Economic hardship and distancing – LGBTI entrepreneurs in COVID-crisis


“I do a lot of concerts and performances. For a long time, they could not be done at all because of the pandemic. On top of that, the clients I could otherwise work for can’t afford to pay me.”

This is how a cultural entrepreneur responded to a survey I conducted in the fall of 2020 about the meanings and effects of the corona crisis for lesbian, gay, bisexual, transgender, and intersex people (LGBTI).
325 people responded to the survey and some of them were entrepreneurs.
Out of these people, 19 defined themselves as entrepreneurs in terms of their labor market status, but some also worked as an entrepreneur in addition to studying, retirement or working as an employee.
Many of the entrepreneurial respondents work as entrepreneurs in small businesses in the fields of education, care, services, and culture. Almost half of them worked alone in their company. The incomes of many declined in the wake of the corona crisis.

“In addition to my employment and studies, I work as a part-time entrepreneur. My company carries out trainings and events that were not there at all due to the situation in the spring. As a result, this year’s corporate income will be significantly lower than in previous years.”

None of the entrepreneurial respondents reported an improvement in the company’s profitability during the corona crisis. Instead, most of them estimated that it made it difficult for the company to operate. A couple of respondents pointed out that there were no changes in this respect. Most operated in areas that were dependent on customer relationships and people-to-people contact, with corona infection prevention measures reflected in customer encounters and customer interest in using the services.

“I am an entrepreneur whose customers are largely part of the LGBT community, and sales figures do show that customers are going through financially difficult times. As a self-employed person who mainly does business online, I fortunately do not face much discrimination.”

Most of the self-employed respondents had switched to remote work, or at least increased telework. Most of them (N = 16) thought that telework will increase in the future because of the corona crisis.

“As an entrepreneur, I now work remotely. It has made it harder, but it has not stopped it.”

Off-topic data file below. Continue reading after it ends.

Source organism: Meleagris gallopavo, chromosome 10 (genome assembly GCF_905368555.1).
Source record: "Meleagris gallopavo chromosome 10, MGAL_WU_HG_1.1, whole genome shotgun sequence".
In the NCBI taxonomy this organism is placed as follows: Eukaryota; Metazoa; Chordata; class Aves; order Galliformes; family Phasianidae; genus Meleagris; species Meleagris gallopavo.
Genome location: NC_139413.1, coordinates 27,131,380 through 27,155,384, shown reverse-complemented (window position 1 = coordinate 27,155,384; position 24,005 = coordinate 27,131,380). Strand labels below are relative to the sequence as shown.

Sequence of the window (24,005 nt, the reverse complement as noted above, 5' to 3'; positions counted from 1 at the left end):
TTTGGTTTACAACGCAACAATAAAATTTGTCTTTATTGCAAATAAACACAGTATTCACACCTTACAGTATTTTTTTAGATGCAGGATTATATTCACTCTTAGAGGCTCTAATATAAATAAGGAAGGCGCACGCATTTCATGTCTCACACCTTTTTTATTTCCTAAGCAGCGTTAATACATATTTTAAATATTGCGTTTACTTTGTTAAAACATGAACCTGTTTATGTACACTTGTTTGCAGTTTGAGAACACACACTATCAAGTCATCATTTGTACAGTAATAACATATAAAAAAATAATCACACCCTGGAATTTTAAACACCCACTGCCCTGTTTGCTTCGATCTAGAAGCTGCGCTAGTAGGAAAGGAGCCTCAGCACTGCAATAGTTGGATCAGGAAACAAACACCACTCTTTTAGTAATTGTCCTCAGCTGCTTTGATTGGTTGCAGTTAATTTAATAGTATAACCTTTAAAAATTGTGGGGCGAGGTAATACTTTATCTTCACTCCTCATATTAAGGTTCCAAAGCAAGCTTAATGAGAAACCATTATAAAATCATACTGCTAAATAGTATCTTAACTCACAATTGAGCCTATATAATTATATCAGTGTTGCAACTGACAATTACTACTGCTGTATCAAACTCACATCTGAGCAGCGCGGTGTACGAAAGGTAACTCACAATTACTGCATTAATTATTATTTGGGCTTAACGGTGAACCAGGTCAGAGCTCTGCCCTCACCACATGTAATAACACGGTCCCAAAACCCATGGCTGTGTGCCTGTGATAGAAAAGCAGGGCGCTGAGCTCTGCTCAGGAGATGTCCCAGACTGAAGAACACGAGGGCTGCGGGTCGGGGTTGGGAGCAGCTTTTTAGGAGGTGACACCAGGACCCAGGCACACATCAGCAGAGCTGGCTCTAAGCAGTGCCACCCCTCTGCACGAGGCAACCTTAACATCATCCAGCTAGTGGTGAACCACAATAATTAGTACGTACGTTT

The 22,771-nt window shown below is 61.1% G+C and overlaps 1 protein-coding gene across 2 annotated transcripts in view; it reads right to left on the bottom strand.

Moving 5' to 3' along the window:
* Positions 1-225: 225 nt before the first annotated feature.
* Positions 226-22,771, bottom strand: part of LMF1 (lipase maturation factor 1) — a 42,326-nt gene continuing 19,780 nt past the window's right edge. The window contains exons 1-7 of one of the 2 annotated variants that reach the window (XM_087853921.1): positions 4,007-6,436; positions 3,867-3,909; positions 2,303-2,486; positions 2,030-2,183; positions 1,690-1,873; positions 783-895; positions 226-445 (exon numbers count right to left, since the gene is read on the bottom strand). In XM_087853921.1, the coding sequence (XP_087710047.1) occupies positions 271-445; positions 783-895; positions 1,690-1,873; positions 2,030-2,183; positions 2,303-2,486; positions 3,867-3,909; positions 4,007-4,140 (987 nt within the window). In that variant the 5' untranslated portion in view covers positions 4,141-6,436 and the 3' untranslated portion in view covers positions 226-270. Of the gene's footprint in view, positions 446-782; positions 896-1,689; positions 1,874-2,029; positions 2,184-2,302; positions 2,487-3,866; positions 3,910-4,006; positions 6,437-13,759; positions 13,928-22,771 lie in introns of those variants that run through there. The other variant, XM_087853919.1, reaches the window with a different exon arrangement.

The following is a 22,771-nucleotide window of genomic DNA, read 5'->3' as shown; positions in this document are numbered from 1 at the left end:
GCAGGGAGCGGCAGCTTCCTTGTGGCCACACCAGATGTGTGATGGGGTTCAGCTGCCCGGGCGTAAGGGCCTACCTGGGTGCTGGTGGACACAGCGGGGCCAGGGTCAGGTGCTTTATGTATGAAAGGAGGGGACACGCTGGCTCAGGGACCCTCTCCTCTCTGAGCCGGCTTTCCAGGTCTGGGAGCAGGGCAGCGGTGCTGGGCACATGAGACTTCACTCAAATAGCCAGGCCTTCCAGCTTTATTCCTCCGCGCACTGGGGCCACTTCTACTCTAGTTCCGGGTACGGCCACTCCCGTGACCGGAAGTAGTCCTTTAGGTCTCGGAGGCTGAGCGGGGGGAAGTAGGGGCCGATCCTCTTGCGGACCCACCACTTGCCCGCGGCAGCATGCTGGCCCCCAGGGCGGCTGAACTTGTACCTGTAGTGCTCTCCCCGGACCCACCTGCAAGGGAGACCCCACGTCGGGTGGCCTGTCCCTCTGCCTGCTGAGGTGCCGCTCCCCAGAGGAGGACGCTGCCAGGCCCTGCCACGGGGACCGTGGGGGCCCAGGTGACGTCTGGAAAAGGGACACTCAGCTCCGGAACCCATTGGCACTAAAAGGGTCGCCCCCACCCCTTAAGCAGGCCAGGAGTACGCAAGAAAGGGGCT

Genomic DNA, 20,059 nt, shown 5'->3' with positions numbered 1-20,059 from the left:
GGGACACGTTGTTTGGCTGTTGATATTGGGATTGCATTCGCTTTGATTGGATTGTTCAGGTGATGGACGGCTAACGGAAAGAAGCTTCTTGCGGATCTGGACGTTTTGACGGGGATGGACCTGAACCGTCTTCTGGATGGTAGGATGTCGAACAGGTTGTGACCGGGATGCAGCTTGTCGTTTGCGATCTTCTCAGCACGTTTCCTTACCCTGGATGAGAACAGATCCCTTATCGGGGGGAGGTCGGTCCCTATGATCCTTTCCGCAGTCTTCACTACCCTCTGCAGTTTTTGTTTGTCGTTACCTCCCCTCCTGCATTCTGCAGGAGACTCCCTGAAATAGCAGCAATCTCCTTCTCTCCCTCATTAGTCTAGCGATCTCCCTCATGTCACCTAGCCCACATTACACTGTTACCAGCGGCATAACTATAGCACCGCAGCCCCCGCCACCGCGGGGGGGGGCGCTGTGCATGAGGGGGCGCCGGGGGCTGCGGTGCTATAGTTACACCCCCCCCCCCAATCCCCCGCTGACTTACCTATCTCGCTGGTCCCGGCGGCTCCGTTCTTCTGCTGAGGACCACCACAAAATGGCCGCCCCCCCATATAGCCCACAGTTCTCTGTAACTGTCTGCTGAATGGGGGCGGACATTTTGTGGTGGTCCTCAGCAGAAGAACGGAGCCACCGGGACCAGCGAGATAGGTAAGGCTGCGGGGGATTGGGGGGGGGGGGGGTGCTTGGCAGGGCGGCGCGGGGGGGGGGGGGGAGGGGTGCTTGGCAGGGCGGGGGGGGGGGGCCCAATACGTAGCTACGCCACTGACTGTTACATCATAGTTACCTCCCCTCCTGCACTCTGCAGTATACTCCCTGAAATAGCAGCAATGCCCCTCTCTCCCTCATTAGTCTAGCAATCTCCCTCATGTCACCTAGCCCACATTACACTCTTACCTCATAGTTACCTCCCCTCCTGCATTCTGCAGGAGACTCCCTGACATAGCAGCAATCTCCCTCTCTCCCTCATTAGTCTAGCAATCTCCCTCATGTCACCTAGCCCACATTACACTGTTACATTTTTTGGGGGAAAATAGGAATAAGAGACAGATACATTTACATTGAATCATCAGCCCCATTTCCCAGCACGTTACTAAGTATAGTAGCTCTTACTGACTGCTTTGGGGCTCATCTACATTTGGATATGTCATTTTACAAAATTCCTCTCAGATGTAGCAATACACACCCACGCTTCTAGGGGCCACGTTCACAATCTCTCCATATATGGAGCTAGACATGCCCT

Nearly none of the respondents felt that telework had affected their experiences of discrimination or inappropriate treatment. However, quite a few had experienced discrimination in employment due to their sexual orientation (N = 3) or gender identity or gender expression (N = 5) in 2019, i.e., before corona.
In the corona year 2020, slightly fewer respondents had experienced it than in the previous year. Some LGBTI entrepreneurs choose entrepreneurship and self-reliance because then the normative pressures and discrimination associated with work communities can be avoided. Self-employment offers independence, but if it involves customer encounters and selling services to companies, there may still be experiences of discrimination.

“From time to time, you come across “Oh, the gay?” -comments with partners and customers, and sometimes it affects the formation of a customer relationship or partnership. However, the other way around, I use my own power and do not enter into cooperation agreements if this is the case.”

“Clients who get tattoos often also belong to a sexual minority and they know how to take me into account, but some clients don’t respect my gender but wrongly identify my gender. Because of Covid-19, I had to take a break from tattooing.”

The decrease in customer relationships in the corona year could explain the decrease in discrimination experiences. Individual respondents thought discrimination was more likely during the corona crisis and it raised fears in them.

Almost half of the self-employed respondents experienced a decrease in concentration at work (N = 9) and an increase in loneliness (N = 8) during the crisis. Quite a few (N = 7) had feared of covid-19 infection at work.
Quite a few (N = 7) felt that remote working had made living more difficult with their housemates and living partners. However, two respondents felt that their relationship with their partner had improved. Two of the respondents had considered changing jobs or ending their entrepreneurship, and one of them had become unemployed due to the corona crisis. The already weak economic situation of several respondents had been weakened by the interest rate crisis.

I have a small business that earned me about 300€ a month, now maybe 30€ a month. I have been unemployed and living with KELA’s daily allowance for a longer time now. I am studying an alternative form of treatment, which I pay for myself.”

“I work as a freelancer. So practically, I am unemployed, working part-time when there is work, and I get mediated labor market support. The teaching work, of which I usually get most of my income, is clearly going to fail this fall.”

The respondents had not been able to enjoy the corona subsidies for state entrepreneurs. Partly because they were not so well available at the time of the survey response, but mainly because the subsidies were not aimed at small entrepreneurs and freelancers.


Jukka Lehtonen, Senior Researcher, CoWeAll Research Project

Further reading:

Lehtonen, J. (2020) Equal virus? LGBTI people in the corona crisis.

Lehtonen, J. (2020) LBGTI people and organizations in the corona crisis. Helsinki: University of Helsinki.

This blog was first published on 17th of May, 2021 in the WeAll-project blog.


Originally posted on the 17th of May, 2021